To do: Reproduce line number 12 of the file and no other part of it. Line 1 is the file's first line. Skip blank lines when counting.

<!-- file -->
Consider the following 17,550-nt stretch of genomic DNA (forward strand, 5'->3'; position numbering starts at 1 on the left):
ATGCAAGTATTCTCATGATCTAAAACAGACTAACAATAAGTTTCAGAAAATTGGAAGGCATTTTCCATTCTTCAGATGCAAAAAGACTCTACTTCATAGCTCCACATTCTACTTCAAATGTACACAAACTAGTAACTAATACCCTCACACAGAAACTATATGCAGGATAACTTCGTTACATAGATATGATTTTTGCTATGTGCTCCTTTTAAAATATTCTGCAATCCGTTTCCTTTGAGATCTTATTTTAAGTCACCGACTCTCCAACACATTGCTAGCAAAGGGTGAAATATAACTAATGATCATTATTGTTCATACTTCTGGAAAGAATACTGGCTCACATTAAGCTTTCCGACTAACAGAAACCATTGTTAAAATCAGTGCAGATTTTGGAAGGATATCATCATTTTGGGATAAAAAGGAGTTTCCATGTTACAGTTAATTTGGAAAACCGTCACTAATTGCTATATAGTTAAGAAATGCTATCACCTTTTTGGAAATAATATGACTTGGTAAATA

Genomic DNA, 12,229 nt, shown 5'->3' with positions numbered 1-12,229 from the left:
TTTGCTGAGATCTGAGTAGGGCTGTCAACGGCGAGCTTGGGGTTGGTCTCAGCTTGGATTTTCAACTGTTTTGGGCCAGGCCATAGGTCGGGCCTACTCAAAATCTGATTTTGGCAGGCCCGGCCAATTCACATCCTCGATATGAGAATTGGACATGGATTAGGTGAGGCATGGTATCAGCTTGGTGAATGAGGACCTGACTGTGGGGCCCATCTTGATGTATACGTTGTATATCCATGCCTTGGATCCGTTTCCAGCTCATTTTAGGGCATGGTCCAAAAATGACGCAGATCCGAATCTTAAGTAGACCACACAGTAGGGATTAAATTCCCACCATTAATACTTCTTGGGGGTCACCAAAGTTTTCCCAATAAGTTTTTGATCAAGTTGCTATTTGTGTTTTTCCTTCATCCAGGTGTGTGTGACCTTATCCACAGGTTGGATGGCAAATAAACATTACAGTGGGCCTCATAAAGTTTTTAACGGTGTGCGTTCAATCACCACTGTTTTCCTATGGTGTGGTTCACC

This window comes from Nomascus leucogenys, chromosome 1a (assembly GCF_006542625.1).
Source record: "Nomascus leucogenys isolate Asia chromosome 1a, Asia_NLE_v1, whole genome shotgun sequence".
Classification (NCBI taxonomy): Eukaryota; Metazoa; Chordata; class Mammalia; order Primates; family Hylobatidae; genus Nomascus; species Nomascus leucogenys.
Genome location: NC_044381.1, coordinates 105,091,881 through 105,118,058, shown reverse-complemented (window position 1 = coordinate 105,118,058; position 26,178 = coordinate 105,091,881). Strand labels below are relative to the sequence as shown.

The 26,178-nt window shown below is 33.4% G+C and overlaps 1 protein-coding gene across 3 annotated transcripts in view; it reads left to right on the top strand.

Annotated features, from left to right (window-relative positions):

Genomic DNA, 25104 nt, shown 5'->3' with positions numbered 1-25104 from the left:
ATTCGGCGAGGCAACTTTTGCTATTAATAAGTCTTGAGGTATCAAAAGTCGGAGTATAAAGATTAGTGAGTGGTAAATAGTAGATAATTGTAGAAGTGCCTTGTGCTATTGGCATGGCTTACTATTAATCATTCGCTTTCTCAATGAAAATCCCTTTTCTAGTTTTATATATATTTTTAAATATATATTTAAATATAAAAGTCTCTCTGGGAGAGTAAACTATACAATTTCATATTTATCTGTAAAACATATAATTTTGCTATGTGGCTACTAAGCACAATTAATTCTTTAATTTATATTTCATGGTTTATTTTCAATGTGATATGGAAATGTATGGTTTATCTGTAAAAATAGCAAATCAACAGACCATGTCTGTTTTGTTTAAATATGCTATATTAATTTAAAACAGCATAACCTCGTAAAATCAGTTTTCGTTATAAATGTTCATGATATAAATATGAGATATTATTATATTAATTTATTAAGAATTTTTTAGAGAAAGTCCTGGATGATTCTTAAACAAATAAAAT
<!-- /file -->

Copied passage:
ATTCGGCGAGGCAACTTTTGCTATTAATAAGTCTTGAGGTATCAAAAGTCGGAGTATAAAGATTAGTGAGTGGTAAATAGTAGATAATTGTAGAAGTGCCTTGTGCTATTGGCATGGCTTACTATTAATCATTCGCTTTCTCAATGAAAATCCCTTTTCTAGTTTTATATATATTTTTAAATATATATTTAAATATAAAAGTCTCTCTGGGAGAGTAAACTATACAATTTCATATTTATCTGTAAAACATATAATTTTGCTATGTGGCTACTAAGCACAATTAATTCTTTAATTTATATTTCATGGTTTATTTTCAATGTGATATGGAAATGTATGGTTTATCTGTAAAAATAGCAAATCAACAGACCATGTCTGTTTTGTTTAAATATGCTATATTAATTTAAAACAGCATAACCTCGTAAAATCAGTTTTCGTTATAAATGTTCATGATATAAATATGAGATATTATTATATTAATTTATTAAGAATTTTTTAGAGAAAGTCCTGGATGATTCTTAAACAAATAAAAT